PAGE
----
Artículos IT, información y publicaciones sobre Performance

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UPDATE with JOIN in ORACLE

 

Suppose we want to update in our ORACLE database the costs fields of the fact table FAC_TABLE with the unit cost of our table COSTS.

We can do this in two ways:

1. (Slow, but valid for a few data or to sporadic uses)

update FAC_TABLE ft  set UNIT_COST = (select distinct UNIT_COST from COSTS ct  where (ft.id_article = ct.id_article);

2. (The best way is this, and the performance is ideal if you have constraints)

UPDATE ( SELECT ft.UNIT_COST AS old_cost,  ct.UNIT_COST AS new_cost FROM FAC_TABLE ft  INNER JOIN COSTS ct ON ft.id_article ct = ct.id_article) )  SET old_cost = new_cost;

To the proper functionality of this second option you need a UNIQUE or PRIMARY KEY constraint on ct.id_articulo. 
If you don't have this constraint, you can use the hint / * + BYPASS_UJVC * / after the word UPDATE (Bypass update join view constraint).

The performance increase if we have the constraint but even without it, the second option should run quite faster than the first option.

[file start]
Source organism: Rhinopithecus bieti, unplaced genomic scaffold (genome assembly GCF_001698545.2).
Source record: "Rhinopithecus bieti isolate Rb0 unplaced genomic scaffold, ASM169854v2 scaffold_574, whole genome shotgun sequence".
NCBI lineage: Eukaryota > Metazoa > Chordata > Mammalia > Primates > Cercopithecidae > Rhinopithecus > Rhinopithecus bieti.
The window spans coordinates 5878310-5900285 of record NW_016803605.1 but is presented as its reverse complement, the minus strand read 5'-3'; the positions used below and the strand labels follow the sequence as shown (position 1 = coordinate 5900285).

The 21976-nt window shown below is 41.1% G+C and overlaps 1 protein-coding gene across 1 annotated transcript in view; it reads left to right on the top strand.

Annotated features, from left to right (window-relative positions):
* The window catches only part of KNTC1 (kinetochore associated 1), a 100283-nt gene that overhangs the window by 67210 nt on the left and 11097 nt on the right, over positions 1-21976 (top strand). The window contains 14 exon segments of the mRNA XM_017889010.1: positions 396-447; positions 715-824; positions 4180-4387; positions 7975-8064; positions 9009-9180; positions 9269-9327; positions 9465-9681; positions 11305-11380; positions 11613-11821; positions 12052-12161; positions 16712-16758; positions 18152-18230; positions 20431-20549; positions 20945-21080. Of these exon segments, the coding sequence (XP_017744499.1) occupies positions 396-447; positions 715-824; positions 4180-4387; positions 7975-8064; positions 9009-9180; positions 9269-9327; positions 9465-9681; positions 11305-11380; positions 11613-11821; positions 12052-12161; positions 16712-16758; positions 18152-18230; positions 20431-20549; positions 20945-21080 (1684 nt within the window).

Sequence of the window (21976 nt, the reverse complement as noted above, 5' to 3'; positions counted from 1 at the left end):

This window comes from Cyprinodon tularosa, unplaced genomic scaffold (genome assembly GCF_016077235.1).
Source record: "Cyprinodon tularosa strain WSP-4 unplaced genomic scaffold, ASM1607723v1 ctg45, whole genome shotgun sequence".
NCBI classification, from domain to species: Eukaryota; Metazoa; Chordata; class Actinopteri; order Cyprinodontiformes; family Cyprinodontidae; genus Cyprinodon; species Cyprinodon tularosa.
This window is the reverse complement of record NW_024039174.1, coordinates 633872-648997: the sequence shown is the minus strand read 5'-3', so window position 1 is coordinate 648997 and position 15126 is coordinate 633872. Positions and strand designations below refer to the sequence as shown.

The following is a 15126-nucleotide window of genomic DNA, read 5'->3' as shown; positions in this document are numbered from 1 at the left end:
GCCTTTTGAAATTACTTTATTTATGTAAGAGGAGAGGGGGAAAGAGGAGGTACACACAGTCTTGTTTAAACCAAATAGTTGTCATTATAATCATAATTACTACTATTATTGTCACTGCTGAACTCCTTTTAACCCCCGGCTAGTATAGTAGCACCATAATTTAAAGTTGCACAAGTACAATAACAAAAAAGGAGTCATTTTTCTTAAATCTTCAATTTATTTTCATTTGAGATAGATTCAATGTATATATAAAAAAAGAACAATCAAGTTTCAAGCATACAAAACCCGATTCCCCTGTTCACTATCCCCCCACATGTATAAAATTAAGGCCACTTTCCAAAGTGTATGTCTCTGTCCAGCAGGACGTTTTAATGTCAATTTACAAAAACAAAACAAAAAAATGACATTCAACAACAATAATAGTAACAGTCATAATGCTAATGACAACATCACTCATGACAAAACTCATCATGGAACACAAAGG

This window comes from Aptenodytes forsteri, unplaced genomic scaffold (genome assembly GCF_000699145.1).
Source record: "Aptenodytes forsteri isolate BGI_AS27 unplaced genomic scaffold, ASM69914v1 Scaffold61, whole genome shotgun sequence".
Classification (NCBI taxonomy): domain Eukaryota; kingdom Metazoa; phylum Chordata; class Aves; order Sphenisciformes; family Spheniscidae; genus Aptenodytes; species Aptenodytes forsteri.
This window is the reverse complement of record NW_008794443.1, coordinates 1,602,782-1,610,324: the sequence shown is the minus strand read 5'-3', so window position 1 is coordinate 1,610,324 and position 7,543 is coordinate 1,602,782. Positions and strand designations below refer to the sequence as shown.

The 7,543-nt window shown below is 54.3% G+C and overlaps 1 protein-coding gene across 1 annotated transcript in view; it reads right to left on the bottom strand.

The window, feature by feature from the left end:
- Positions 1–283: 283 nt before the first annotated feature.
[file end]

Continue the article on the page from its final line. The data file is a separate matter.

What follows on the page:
AWR Formatter

 

Anyone who usually look at AWR performance reports to analyze Oracle performance problems, often have their own reading process and approach to all data that shows this report, but I always missed a tool that make easier reading all data.

 

Improve MySQL performance by adjusting some parameters

 

MySQL, like most database managers, can easily modify the parameters that control memory sizes engaged in certain tasks, resource utilization, concurrency limits, etc.

Properly adjusting these parameters can be obtained many performance improvements, especially if the server / s of the database is not about resources, and if the SQL optimization can not be improved more.

I've recently made some basic settings in a MySQL database, so I take this opportunity to explain some of the process I followed for those who seek an easy way to make a first optimization of parameters in the database. This is not to say that this is the best way to do just that to me has worked out well;)

The first comment that can be very helpful to look in phpMyAdmin to the sections 'Show information about MySQL runtime' and 'Show MySQL system variables', normally accessible from the home page of the application.

The first displays information and statistics collected and maintained the system since its beginning. Pay special attention to the values of variables that are displayed in red, and the advice provided to the right of these values.

Please refer to the variables used to determine the current values of the parameters that could later be modified to improve performance.

 

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